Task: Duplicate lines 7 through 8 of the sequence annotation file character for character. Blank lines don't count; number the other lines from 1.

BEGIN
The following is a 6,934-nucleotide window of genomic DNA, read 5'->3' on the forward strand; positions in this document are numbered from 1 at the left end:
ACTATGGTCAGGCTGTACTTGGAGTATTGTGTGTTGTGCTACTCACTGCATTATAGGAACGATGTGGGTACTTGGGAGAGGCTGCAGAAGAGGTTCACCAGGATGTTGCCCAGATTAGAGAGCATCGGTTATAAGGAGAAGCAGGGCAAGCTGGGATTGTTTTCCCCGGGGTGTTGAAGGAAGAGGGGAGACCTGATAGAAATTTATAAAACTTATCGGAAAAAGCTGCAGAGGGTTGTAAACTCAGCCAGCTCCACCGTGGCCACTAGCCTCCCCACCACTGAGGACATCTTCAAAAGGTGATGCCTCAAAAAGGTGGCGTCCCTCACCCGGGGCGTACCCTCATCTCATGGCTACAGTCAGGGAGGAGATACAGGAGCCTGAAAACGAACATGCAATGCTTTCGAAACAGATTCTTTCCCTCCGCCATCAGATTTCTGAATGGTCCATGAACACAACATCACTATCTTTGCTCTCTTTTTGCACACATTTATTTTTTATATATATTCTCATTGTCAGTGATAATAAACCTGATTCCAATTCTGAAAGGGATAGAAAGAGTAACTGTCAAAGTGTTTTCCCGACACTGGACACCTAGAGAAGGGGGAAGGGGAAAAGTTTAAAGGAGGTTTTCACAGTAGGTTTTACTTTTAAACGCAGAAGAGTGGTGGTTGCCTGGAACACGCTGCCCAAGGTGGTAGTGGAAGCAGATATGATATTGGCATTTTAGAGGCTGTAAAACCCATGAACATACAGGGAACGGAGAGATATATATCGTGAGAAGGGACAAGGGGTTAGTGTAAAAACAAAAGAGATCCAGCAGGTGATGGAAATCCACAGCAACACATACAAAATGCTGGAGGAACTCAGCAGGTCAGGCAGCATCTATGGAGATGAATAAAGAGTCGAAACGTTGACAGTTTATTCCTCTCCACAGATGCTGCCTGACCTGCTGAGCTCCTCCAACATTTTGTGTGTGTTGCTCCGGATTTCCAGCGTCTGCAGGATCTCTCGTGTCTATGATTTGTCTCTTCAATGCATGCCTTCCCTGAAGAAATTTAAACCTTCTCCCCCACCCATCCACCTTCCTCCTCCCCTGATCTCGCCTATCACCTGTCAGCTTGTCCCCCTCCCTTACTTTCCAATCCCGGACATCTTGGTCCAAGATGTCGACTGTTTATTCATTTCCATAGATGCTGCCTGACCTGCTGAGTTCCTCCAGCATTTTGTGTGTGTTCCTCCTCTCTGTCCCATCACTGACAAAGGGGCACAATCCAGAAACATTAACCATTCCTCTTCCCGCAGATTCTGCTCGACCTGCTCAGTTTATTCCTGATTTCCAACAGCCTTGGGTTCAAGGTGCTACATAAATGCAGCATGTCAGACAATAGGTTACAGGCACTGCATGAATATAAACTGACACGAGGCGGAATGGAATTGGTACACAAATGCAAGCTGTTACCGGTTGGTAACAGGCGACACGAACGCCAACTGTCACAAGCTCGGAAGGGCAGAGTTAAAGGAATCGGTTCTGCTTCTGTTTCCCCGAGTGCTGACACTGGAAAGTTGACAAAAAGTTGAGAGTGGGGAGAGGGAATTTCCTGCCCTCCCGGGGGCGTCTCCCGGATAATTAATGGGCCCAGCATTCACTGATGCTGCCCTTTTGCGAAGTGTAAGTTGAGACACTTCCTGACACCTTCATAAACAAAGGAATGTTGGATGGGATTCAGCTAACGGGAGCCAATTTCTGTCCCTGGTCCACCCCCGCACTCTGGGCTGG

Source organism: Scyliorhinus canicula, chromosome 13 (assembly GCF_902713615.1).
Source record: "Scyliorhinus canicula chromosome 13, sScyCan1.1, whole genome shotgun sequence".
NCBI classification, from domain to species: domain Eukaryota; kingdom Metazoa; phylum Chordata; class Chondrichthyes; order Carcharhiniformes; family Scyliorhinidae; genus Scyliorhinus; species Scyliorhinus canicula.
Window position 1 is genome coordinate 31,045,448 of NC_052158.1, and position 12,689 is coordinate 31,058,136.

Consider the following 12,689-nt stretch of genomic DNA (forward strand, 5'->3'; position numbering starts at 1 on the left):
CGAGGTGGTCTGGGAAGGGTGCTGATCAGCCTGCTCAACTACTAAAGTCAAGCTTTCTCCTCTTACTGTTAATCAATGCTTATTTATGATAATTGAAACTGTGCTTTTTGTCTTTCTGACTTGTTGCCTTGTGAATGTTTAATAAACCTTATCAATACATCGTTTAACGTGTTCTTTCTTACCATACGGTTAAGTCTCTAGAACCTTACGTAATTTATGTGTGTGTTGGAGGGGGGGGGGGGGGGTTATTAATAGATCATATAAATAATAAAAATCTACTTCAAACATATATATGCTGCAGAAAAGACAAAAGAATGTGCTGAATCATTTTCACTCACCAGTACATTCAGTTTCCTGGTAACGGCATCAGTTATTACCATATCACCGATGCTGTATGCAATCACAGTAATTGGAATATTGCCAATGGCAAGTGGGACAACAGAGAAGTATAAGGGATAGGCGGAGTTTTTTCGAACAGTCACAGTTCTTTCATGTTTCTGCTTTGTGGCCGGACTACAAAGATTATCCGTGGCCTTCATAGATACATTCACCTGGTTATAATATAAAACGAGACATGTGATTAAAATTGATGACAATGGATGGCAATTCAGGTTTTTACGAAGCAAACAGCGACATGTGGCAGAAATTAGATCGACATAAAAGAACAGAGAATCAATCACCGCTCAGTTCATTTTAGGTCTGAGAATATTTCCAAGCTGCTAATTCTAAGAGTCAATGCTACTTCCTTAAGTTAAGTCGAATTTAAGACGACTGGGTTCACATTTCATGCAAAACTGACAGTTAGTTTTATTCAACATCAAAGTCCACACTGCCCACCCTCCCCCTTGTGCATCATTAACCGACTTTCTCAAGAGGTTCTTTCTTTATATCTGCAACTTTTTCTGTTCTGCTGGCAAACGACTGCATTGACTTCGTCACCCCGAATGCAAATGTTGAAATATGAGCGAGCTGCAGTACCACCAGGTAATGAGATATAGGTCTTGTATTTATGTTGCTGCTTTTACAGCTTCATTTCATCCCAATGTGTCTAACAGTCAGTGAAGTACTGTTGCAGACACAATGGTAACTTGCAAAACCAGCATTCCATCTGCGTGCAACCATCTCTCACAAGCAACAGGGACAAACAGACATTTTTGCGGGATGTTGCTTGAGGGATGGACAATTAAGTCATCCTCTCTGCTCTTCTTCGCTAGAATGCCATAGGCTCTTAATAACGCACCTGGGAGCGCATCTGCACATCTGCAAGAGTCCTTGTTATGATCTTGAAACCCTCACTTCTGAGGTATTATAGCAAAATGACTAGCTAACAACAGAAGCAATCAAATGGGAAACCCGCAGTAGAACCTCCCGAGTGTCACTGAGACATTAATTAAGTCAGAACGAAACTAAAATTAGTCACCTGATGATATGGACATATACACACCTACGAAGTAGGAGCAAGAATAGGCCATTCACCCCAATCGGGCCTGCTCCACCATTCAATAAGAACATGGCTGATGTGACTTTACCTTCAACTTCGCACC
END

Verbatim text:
Consider the following 12,689-nt stretch of genomic DNA (forward strand, 5'->3'; position numbering starts at 1 on the left):
CGAGGTGGTCTGGGAAGGGTGCTGATCAGCCTGCTCAACTACTAAAGTCAAGCTTTCTCCTCTTACTGTTAATCAATGCTTATTTATGATAATTGAAACTGTGCTTTTTGTCTTTCTGACTTGTTGCCTTGTGAATGTTTAATAAACCTTATCAATACATCGTTTAACGTGTTCTTTCTTACCATACGGTTAAGTCTCTAGAACCTTACGTAATTTATGTGTGTGTTGGAGGGGGGGGGGGGGGGTTATTAATAGATCATATAAATAATAAAAATCTACTTCAAACATATATATGCTGCAGAAAAGACAAAAGAATGTGCTGAATCATTTTCACTCACCAGTACATTCAGTTTCCTGGTAACGGCATCAGTTATTACCATATCACCGATGCTGTATGCAATCACAGTAATTGGAATATTGCCAATGGCAAGTGGGACAACAGAGAAGTATAAGGGATAGGCGGAGTTTTTTCGAACAGTCACAGTTCTTTCATGTTTCTGCTTTGTGGCCGGACTACAAAGATTATCCGTGGCCTTCATAGATACATTCACCTGGTTATAATATAAAACGAGACATGTGATTAAAATTGATGACAATGGATGGCAATTCAGGTTTTTACGAAGCAAACAGCGACATGTGGCAGAAATTAGATCGACATAAAAGAACAGAGAATCAATCACCGCTCAGTTCATTTTAGGTCTGAGAATATTTCCAAGCTGCTAATTCTAAGAGTCAATGCTACTTCCTTAAGTTAAGTCGAATTTAAGACGACTGGGTTCACATTTCATGCAAAACTGACAGTTAGTTTTATTCAACATCAAAGTCCACACTGCCCACCCTCCCCCTTGTGCATCATTAACCGACTTTCTCAAGAGGTTCTTTCTTTATATCTGCAACTTTTTCTGTTCTGCTGGCAAACGACTGCATTGACTTCGTCACCCCGAATGCAAATGTTGAAATATGAGCGAGCTGCAGTACCACCAGGTAATGAGATATAGGTCTTGTATTTATGTTGCTGCTTTTACAGCTTCATTTCATCCCAATGTGTCTAACAGTCAGTGAAGTACTGTTGCAGACACAATGGTAACTTGCAAAACCAGCATTCCATCTGCGTGCAACCATCTCTCACAAGCAACAGGGACAAACAGACATTTTTGCGGGATGTTGCTTGAGGGATGGACAATTAAGTCATCCTCTCTGCTCTTCTTCGCTAGAATGCCATAGGCTCTTAATAACGCACCTGGGAGCGCATCTGCACATCTGCAAGAGTCCTTGTTATGATCTTGAAACCCTCACTTCTGAGGTATTATAGCAAAATGACTAGCTAACAACAGAAGCAATCAAATGGGAAACCCGCAGTAGAACCTCCCGAGTGTCACTGAGACATTAATTAAGTCAGAACGAAACTAAAATTAGTCACCTGATGATATGGACATATACACACCTACGAAGTAGGAGCAAGAATAGGCCATTCACCCCAATCGGGCCTGCTCCACCATTCAATAAGAACATGGCTGATGTGACTTTACCTTCAACTTCGCACC